I don't know if you understood what they were saying, but I didn't speak Portuguese and they take us off the freeway into the favelas. And there's no place to turn around because it's too narrow. So it gets deeper and deeper. It's like, oh, there's hijacking all of us. It turns out that that was the rescue squad that came to rescue or the American team that got, they thought was hijacked by the bus driver who had actually just gone through.

Like two and a half hours later. Now we get back on the freeway. There's a helicopter giving us the escort. I get back to the village and it turns out that it was all mixed up. Supposedly, even though we were playing Brazil in Brazil and we didn't get a tiny wheel or taking that, but we still came back and won the game.

Yeah. And that, that, that happens more than you think. Dude, member. In Rome. I was woken up at two in the morning. The day before we played Italy taken to the police station. I forgot that my memory is just as bad as yours. It's I'm telling you taking the police station. I sat there, they claimed there was something wrong with my, my, my visa that I was criminal bullshit.

Next thing I know. About three hours before a game I'm released to go back home. I hadn't eaten. I've been up since two in the morning. You don't Terry and Barbara was up Barbara Calvis. The gray was over there trying to help out. Next thing I know everything was dropped. I show up, I eat, I go to the, I go to the game.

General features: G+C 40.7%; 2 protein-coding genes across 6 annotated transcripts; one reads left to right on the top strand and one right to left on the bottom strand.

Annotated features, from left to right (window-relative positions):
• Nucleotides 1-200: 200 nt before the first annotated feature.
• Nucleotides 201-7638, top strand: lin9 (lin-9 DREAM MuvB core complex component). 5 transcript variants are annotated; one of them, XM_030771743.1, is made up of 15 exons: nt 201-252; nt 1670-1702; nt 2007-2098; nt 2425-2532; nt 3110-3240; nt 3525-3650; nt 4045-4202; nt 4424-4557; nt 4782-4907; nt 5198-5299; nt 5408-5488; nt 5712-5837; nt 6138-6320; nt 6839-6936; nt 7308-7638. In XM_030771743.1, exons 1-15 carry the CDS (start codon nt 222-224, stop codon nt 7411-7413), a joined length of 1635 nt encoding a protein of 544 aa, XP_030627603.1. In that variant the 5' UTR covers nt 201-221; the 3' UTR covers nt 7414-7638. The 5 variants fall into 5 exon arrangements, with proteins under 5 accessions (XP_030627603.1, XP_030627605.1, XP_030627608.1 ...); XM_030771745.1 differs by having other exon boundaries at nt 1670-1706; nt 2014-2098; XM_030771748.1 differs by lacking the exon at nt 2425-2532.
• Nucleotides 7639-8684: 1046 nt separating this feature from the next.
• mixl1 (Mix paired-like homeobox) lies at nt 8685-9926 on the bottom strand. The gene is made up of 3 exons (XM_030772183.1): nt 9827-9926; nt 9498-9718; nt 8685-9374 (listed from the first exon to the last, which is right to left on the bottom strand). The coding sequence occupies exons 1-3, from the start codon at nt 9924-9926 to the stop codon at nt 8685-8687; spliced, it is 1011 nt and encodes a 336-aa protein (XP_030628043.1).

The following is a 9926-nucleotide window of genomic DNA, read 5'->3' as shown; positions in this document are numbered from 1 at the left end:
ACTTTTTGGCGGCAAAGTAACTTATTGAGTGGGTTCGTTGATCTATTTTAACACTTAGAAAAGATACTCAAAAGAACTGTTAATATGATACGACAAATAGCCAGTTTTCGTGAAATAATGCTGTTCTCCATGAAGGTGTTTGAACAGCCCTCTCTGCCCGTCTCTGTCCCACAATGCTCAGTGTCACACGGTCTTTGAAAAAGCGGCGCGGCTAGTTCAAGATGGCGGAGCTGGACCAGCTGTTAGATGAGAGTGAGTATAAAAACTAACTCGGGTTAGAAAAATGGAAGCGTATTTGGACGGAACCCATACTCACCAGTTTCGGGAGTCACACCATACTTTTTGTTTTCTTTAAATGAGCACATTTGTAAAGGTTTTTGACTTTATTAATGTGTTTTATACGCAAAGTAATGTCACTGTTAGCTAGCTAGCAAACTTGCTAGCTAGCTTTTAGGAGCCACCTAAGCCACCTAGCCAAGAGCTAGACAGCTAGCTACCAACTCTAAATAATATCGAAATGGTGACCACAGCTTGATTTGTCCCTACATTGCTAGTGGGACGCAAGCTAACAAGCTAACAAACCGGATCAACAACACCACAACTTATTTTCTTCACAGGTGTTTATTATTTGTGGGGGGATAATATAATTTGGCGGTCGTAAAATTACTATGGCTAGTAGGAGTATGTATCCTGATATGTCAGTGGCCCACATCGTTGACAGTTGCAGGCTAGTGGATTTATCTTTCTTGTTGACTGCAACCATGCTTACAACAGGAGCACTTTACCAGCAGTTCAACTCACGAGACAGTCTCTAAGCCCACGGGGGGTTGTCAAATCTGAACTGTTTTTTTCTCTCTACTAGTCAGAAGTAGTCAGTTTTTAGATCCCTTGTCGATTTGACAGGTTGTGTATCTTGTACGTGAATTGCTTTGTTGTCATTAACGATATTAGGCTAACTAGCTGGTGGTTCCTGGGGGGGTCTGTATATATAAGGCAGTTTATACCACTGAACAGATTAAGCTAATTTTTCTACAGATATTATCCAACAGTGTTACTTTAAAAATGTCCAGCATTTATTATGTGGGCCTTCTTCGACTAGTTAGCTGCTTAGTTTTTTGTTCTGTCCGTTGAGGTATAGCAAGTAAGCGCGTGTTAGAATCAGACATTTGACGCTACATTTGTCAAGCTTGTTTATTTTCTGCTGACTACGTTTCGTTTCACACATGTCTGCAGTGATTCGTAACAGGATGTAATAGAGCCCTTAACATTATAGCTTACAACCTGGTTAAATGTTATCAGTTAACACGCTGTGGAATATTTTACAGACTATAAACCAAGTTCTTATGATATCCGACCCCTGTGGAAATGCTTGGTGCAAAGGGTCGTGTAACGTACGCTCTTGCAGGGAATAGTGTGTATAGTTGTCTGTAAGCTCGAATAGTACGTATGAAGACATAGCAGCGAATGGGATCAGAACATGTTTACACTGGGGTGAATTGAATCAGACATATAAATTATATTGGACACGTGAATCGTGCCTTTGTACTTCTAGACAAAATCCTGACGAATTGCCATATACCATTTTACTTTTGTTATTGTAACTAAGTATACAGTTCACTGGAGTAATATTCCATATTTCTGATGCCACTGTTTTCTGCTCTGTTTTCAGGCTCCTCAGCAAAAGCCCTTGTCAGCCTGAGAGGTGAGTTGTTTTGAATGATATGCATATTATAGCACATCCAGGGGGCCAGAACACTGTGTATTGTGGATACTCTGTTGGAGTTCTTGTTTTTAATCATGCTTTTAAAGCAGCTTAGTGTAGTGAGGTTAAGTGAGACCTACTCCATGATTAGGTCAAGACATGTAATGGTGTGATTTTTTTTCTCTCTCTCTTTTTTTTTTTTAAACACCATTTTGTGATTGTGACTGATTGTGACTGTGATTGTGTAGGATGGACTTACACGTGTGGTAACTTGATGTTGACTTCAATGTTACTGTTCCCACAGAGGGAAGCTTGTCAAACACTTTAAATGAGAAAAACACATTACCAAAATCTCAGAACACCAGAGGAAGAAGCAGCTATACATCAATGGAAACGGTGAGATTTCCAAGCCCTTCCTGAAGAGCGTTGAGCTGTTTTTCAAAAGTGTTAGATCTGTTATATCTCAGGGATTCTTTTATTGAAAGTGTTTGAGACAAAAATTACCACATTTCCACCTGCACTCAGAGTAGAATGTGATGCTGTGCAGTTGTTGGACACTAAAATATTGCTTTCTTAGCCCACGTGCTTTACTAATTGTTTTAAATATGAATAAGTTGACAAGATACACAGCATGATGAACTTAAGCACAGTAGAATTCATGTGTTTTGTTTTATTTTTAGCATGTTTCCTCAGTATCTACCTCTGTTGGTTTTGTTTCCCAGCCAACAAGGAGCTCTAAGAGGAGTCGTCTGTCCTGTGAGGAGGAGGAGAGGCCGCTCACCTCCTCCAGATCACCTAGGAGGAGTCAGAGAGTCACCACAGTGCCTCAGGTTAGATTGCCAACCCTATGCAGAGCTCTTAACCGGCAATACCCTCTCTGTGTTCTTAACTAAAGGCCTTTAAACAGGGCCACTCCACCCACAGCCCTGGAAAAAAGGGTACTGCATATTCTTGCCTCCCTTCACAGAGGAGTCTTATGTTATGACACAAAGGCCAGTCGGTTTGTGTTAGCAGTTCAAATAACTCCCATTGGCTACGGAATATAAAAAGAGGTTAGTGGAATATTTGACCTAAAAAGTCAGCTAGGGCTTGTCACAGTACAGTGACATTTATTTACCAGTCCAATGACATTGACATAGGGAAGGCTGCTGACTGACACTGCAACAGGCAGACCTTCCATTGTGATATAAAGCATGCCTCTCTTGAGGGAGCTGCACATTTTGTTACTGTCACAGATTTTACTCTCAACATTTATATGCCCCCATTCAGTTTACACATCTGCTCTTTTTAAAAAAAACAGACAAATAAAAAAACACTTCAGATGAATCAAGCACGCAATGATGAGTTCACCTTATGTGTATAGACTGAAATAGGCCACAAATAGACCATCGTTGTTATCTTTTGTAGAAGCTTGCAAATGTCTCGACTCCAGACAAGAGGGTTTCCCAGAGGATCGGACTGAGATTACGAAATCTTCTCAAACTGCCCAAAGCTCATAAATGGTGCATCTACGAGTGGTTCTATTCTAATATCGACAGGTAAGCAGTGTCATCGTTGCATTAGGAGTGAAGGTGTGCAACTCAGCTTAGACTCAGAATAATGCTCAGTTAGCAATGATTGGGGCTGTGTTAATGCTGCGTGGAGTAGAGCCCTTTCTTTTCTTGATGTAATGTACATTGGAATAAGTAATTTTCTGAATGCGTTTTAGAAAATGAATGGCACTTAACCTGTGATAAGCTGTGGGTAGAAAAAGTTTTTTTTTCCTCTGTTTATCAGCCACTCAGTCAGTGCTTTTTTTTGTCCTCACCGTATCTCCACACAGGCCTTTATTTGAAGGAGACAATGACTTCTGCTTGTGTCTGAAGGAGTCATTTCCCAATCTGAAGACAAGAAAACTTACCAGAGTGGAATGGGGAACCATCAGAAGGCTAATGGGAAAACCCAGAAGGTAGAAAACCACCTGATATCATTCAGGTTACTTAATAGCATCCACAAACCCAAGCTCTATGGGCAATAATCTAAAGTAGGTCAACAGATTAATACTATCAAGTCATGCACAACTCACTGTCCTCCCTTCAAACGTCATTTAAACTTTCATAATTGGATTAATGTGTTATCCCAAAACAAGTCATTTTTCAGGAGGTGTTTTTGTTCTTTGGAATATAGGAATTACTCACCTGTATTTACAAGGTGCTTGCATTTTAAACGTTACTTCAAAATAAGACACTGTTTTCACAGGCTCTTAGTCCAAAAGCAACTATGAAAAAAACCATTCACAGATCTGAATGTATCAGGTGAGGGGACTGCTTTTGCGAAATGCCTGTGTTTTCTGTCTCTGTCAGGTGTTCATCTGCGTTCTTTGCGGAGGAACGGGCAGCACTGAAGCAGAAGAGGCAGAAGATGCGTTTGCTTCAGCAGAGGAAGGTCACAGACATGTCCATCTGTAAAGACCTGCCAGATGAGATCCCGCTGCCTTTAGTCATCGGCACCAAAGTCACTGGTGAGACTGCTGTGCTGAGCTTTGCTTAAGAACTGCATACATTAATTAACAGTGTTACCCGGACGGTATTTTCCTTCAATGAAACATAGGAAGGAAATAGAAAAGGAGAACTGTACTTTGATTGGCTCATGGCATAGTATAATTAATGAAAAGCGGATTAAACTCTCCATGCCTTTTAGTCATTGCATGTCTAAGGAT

And don't worry about it. I scored six goals and we be in Rome in Italy. Well, we, we ha we have, uh, when games start going the wrong way, we have a saying like, w you know, when the USA plays hungry and hungry, you have to beat everyone, not just the teams, right. Or, uh, or Italy in Italy, in Rome, I guess you have the same thing happen.

And so that's exactly. We'll do it. Thank you guys for having me, man. Thank you, Tony. Appreciate it. And like I said, Tony and crew has some stories to tell. So one of my goals here, Tony is to get you and your, uh, and get Adam and Merrill all and Ryan Bailey and your teammate all on the same podcast and talk about teammates, the power of teammates.

I think that would be incredible for the people to see those interactions. But I know you've got to go. Thanks for joining us. One last thing I know you have the newspaper and coffee is your pregame routine, but do you have your favorite hype song of all time that used to listen? Oh, so I was opposite.

See, everyone would sit there and listen to hype Merrill would I think he's, you would have, he should be happy that the music was so loud that the whole basket here, but I would, uh, I would actually just listen to either like something soft, um, or no music. I just focused on reading and that was it. I was so crazy when it came into the water, I just needed to calm down and music stopped me two pumps

Contributor Details

Tony Azevedo

You likely know Tony as the face of water polo in the United States. He is a 5X Olympian, participating in Rio, London, Beijing where the US Men won a Silver Medal, Athens and Sydney. Tony graduated from Stanford where he dominated the college scene winning the Cutino Award each of the 4 years that he played college water polo as the outstanding male player. At Stanford he produced 332 career goals.